Autopsy kidneys: an overlooked resource
Chronic kidney disease (CKD) is a global health crisis, with an estimated prevalence of 8-16% worldwide.
We recently conducted a retrospective histologic review of adult autopsy kidneys at our institution in order to 1) establish a baseline of medical renal diseases which the autopsy pathologist can expect to encounter, and 2) determine the incidence of missed diagnoses. In addition to frequent findings of acute tubular injury and arterionephrosclerosis, we detected a wide variety of significant renal pathology in one-third of adult autopsies over a 2-year span.
There are several possible reasons why a pathologist might commit a diagnostic error by overlooking a disease process at autopsy. The primary emphasis during autopsy examination is identification of the immediate cause of death, which results in a more dedicated examination of the organs frequently involved in devastating events (i.e. heart, lungs, and brain). Surgical pathology practices have become increasingly subspecialized, so pathologists are also likely to focus on their organ system(s) of expertise. We also speculate that many pathologists are not adequately trained to recognize medical diseases in autopsy kidney specimens. Our study demonstrates a knowledge gap that needs to be addressed, and also provides a mechanism for addressing it. Autopsy pathology, including medical renal pathology, is a rich educational resource that should be emphasized in residency training.
The deficiency in knowledge regarding renal pathology is most likely due to limited exposure and the current training practices in pathology residency programs. In an effort to address this deficiency in the US, the Accreditation Council for Graduate Medical Education (ACGME) included the requirement of renal pathology in the anatomic pathology curriculum for pathology residents effective July 1, 2015. One of the challenges in developing a renal pathology curriculum to meet the ACGME requirement is the perceived scarcity of teaching material. Medical renal pathology is a small and highly subspecialized field, requiring integration of clinical and laboratory data with light, immunofluorescence, and electron microscopic techniques. Kidney biopsy services and fellowship-trained nephropathologists are typically centralized in large academic pathology departments. Institutions with smaller pathology programs may struggle to develop a renal pathology curriculum. Our study provides one solution to this problem by establishing autopsy kidney specimens as a rich source of medical renal pathology for diagnostic and teaching purposes. In fact, autopsy kidneys likely provide a more accurate picture of the spectrum and frequency of kidney disease in the general population than for-cause renal biopsies. Based on our own departmental experience, we advocate a dedicated renal pathology rotation early in residency training, followed by reinforcement over subsequent years through one-on-one review of autopsy kidneys and the non-neoplastic parenchyma in tumor nephrectomies with renal pathologists. Autopsy kidneys can easily be incorporated into didactic lectures and unknown slide sessions, particularly in residency programs with fewer medical renal biopsies. Our implementation of this curriculum has met with great success and positive feedback.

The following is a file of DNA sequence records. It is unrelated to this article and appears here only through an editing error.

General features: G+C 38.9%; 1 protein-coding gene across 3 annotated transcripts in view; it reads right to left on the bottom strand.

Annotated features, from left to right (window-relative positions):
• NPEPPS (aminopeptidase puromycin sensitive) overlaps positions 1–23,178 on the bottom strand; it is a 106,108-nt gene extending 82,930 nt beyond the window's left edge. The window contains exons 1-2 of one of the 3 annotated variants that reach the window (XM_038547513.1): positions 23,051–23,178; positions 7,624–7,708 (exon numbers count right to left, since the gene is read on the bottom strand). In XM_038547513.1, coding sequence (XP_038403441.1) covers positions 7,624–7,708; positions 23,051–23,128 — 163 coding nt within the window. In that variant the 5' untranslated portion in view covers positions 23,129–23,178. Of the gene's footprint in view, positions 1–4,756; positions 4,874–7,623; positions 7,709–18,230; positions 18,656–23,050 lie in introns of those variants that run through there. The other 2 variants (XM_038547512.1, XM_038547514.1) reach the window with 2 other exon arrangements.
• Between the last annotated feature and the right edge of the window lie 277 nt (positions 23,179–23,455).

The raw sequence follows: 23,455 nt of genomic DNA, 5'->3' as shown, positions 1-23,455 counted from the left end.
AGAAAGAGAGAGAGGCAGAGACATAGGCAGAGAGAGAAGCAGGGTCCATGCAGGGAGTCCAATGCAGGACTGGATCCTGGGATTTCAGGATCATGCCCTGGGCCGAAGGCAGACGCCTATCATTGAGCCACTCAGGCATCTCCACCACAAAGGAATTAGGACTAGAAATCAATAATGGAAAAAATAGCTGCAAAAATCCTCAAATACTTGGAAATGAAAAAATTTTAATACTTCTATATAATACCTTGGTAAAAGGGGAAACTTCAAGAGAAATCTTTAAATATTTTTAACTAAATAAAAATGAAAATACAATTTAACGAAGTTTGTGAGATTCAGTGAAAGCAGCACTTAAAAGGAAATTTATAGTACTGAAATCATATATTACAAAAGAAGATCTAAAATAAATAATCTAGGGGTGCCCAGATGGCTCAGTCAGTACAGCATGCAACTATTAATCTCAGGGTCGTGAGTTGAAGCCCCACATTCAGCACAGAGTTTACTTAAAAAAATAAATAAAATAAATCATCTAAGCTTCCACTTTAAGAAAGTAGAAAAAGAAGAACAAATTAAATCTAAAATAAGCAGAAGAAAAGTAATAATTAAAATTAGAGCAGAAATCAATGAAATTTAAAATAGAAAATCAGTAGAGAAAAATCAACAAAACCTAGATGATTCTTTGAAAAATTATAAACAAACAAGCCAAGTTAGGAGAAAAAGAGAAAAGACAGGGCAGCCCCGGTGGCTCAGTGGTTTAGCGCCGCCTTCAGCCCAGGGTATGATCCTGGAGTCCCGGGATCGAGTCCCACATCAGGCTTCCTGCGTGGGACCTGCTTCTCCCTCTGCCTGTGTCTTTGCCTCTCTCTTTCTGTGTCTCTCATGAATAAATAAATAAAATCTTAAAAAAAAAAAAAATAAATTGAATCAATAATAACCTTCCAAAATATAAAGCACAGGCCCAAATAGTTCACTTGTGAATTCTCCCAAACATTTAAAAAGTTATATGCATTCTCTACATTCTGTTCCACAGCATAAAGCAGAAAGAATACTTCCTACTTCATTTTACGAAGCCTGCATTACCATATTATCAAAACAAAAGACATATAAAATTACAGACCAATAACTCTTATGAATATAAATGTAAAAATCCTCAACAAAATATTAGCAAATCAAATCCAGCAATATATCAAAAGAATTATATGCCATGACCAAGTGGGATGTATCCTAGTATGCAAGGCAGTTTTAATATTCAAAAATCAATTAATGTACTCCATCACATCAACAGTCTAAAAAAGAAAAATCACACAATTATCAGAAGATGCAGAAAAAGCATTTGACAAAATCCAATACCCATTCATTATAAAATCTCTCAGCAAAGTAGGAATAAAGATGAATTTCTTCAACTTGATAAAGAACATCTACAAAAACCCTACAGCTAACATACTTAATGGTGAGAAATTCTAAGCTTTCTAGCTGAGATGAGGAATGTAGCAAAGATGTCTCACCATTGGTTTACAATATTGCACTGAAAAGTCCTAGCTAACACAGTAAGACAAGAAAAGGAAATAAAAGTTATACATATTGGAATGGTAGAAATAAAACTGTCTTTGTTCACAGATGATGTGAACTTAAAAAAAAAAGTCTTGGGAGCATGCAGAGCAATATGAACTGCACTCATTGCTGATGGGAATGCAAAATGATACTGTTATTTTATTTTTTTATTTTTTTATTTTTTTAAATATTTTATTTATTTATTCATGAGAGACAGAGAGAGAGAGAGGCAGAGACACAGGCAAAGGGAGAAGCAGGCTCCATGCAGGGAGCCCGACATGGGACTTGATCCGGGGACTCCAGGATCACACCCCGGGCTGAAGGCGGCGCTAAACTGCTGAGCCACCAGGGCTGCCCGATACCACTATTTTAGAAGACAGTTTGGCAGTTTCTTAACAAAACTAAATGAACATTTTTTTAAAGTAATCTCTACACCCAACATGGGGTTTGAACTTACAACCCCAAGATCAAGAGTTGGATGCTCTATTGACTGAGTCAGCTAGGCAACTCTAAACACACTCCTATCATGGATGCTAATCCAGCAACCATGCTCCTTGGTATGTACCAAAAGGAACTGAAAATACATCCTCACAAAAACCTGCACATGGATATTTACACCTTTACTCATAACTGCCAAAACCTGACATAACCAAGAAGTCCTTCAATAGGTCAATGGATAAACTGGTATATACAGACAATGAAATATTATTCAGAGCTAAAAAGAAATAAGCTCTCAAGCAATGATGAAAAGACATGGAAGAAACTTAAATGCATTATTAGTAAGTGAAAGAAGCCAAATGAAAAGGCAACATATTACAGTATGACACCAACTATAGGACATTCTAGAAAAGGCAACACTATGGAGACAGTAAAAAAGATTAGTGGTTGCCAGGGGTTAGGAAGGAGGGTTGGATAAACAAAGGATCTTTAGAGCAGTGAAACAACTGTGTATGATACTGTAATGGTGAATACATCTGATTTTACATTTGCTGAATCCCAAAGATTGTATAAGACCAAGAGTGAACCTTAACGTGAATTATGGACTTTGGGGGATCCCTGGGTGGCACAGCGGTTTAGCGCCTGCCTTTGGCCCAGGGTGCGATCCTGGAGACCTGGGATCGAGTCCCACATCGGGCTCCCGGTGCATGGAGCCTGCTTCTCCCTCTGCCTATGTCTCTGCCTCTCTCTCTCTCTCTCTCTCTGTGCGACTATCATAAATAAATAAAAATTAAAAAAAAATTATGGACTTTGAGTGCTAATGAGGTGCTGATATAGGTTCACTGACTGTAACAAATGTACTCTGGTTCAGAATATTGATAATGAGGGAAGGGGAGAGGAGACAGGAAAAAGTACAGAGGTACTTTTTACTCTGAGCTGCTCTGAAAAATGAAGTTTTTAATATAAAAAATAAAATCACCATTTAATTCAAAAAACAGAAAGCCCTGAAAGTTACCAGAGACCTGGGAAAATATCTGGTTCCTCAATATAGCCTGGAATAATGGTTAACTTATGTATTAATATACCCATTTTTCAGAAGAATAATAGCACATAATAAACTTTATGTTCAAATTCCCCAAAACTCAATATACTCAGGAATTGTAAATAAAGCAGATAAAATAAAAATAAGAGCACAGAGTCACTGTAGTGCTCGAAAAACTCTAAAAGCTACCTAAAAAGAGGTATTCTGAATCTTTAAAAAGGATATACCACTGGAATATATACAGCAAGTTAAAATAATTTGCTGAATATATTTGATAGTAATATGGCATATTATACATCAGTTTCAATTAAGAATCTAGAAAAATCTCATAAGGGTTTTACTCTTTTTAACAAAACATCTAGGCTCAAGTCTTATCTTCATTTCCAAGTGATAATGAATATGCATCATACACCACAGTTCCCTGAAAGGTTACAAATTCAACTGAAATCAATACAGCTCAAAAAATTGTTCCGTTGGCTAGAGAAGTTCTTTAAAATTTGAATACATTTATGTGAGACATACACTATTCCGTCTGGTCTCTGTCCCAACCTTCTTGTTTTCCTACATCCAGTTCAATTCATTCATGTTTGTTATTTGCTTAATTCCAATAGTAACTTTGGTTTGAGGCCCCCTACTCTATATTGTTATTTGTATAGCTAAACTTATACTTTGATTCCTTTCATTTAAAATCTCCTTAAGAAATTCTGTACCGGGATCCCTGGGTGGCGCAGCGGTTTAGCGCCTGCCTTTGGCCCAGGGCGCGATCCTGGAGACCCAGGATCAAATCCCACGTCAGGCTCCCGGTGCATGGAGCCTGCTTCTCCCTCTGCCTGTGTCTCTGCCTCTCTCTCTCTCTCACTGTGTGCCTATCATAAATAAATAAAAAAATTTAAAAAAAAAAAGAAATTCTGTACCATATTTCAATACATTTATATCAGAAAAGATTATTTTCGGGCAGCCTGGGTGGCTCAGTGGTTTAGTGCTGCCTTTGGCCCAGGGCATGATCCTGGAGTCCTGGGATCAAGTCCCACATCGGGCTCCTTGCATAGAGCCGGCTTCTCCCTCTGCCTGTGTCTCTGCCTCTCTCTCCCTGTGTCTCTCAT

There are certain challenges to assessment of the kidneys at autopsy, particularly given the desire to minimize costs, and no standard guidelines have been established for their proper evaluation. Several recent reviews have detailed suggested approaches to autopsy renal pathology including gross examination, tissue allocation, and ancillary studies, in addition to medical record review.
Unfortunately, the value placed on the autopsy has declined over the past few decades due to a combination of factors including lack of reimbursement, clinical disinterest, advances in premortem diagnostic techniques, and risk of litigation. Autopsy rates dropped precipitously in the US after the Joint Commission on Accreditation discontinued their hospital autopsy mandate in 1971 and Medicare stopped reimbursement in 1986. Many physicians are concerned that current hospital autopsy rates have declined to approximately 10% of hospital deaths,
Our institutional review highlights a knowledge gap that is pertinent to all practicing pathologists, who should be aware that medical renal disease is common in adult autopsy kidney specimens but is often overlooked. The autopsy has long been recognized for providing important contributions in medical education and quality improvement of care, and autopsy kidney specimens are a valuable source of material to supplement training in anatomic pathology. Furthermore, our understanding of the natural history and pathogenesis of kidney disease will improve with accurate recognition and reporting of kidney diseases at autopsy.